Published March 1, 2012. From Cook's Illustrated.
To rid this bread of its dense crumb, leaky filling, and huge gaps, we had to engineer a lofty dough and a sticky filling—and then find the right shaping method.
Most versions are either austere white sandwich loaves rolled up with a bare sprinkle of cinnamon and sugar or are overly sweet breads ruined by gobs of filling oozing from the cracks.
Our ideal is in the style of Japanese sandwich bread called shokupan: fluffy, delicate, studded with plump raisins and laced with a substantial swirl of gooey cinnamon sugar.
Shokupan’s hallmark lift and airy texture come from considerable gluten, the network of proteins that builds structure. To achieve this, Japanese bakers use hard to find high-gluten flour. We’d have to do our best with a more accessible type of flour—and whatever tricks we could come up with to aid in gluten development.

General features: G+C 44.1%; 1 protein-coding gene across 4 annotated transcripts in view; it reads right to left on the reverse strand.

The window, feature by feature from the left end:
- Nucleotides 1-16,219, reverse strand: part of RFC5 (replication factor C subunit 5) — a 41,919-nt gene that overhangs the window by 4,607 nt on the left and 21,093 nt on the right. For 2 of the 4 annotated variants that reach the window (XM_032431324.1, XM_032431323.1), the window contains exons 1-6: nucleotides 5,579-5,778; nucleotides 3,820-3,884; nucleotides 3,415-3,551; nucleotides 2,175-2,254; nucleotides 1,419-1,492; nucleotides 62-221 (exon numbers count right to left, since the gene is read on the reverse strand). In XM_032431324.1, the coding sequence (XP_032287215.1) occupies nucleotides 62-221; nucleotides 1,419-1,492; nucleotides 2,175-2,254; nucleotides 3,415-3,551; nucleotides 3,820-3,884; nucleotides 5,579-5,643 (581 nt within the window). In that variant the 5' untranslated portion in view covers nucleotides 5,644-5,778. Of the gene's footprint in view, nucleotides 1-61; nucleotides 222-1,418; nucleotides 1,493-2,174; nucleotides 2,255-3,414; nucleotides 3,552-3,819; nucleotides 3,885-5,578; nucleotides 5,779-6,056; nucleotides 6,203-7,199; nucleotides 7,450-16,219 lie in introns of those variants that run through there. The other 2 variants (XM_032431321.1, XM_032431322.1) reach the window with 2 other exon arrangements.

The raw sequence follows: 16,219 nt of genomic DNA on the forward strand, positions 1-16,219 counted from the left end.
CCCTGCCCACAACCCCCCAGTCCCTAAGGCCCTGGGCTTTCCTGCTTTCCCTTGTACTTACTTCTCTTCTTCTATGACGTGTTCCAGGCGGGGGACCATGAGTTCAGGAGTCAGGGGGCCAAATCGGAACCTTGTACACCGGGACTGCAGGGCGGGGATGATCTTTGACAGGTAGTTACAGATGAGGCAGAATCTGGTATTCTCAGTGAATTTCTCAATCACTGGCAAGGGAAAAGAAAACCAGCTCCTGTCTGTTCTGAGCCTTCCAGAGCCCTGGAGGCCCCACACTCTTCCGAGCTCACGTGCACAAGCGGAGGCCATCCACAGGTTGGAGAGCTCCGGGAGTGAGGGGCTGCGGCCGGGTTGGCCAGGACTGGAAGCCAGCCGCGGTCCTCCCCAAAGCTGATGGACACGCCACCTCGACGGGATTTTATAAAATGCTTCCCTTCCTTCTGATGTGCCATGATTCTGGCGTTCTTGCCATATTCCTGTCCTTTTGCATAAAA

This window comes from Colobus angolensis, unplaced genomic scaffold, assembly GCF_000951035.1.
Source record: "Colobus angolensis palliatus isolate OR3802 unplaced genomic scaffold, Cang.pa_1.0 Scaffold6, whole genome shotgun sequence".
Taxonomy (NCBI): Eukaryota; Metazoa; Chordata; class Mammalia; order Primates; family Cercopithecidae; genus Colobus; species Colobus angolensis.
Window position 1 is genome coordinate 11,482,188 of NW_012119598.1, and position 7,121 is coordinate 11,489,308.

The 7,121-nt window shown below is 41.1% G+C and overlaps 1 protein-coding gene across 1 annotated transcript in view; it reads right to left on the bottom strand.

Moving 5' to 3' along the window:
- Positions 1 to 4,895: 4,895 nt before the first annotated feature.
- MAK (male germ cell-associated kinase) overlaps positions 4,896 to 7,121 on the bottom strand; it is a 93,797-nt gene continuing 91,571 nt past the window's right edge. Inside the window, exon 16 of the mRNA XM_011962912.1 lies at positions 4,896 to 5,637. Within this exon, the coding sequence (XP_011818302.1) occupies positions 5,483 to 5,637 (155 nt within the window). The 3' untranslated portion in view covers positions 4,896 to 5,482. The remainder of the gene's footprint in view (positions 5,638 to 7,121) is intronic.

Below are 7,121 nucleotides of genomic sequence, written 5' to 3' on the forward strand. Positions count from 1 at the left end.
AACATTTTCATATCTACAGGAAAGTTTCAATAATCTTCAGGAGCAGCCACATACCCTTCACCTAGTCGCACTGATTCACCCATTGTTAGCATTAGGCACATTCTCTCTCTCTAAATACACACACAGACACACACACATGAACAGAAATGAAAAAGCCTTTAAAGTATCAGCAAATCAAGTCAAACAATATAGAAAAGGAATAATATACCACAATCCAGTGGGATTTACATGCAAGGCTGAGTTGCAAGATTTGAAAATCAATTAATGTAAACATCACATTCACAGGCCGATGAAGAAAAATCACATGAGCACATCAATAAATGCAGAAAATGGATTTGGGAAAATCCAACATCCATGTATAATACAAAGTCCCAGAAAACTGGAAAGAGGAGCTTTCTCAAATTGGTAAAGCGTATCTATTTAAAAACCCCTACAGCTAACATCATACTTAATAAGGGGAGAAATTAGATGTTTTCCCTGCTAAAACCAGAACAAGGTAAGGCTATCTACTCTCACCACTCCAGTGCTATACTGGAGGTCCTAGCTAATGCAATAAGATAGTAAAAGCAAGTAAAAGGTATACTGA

One of those tricks was incorporating more air into the bread. Oxygen is the driving force behind gluten development; the more oxygen the dough gets the stronger the gluten network. To this end, we increased the kneading time and introduced two sets of “folds” into the process. We also waited until we were almost done kneading to add our recipe’s butter, an ingredient that inhibits gluten formation. These measures gave us a gorgeously lofty loaf that would serve as the perfect counterpoint for our gooey cinnamon swirl.
We thought that perfecting a thick cinnamon swirl would be the easy part of making the bread—until each test with it turned out leaky loaves that spewed molten cinnamon sugar from its crevices. What we needed was a way to encourage binding between the swirl and the dough. Instead of adding extra ingredients, we reworked the ones we already had. Swapping granulated sugar for confectioners’ and upping the amount of cinnamon worked perfectly. When powdery confectioners’ sugar absorbs water from the dough, it forms a sticky paste. This paste is then thickened by the cornstarch in the sugar and the cinnamon.
This markedly improved the filling and binding connection, but we took one more measure to ensure that the steam that formed inside the dough as it cooked didn’t run the risk of blowing out the bread. Forming our loaf into a three-pronged Russian braid completely eliminated gapping and leaking because it allowed trapped gas to escape.list of recipes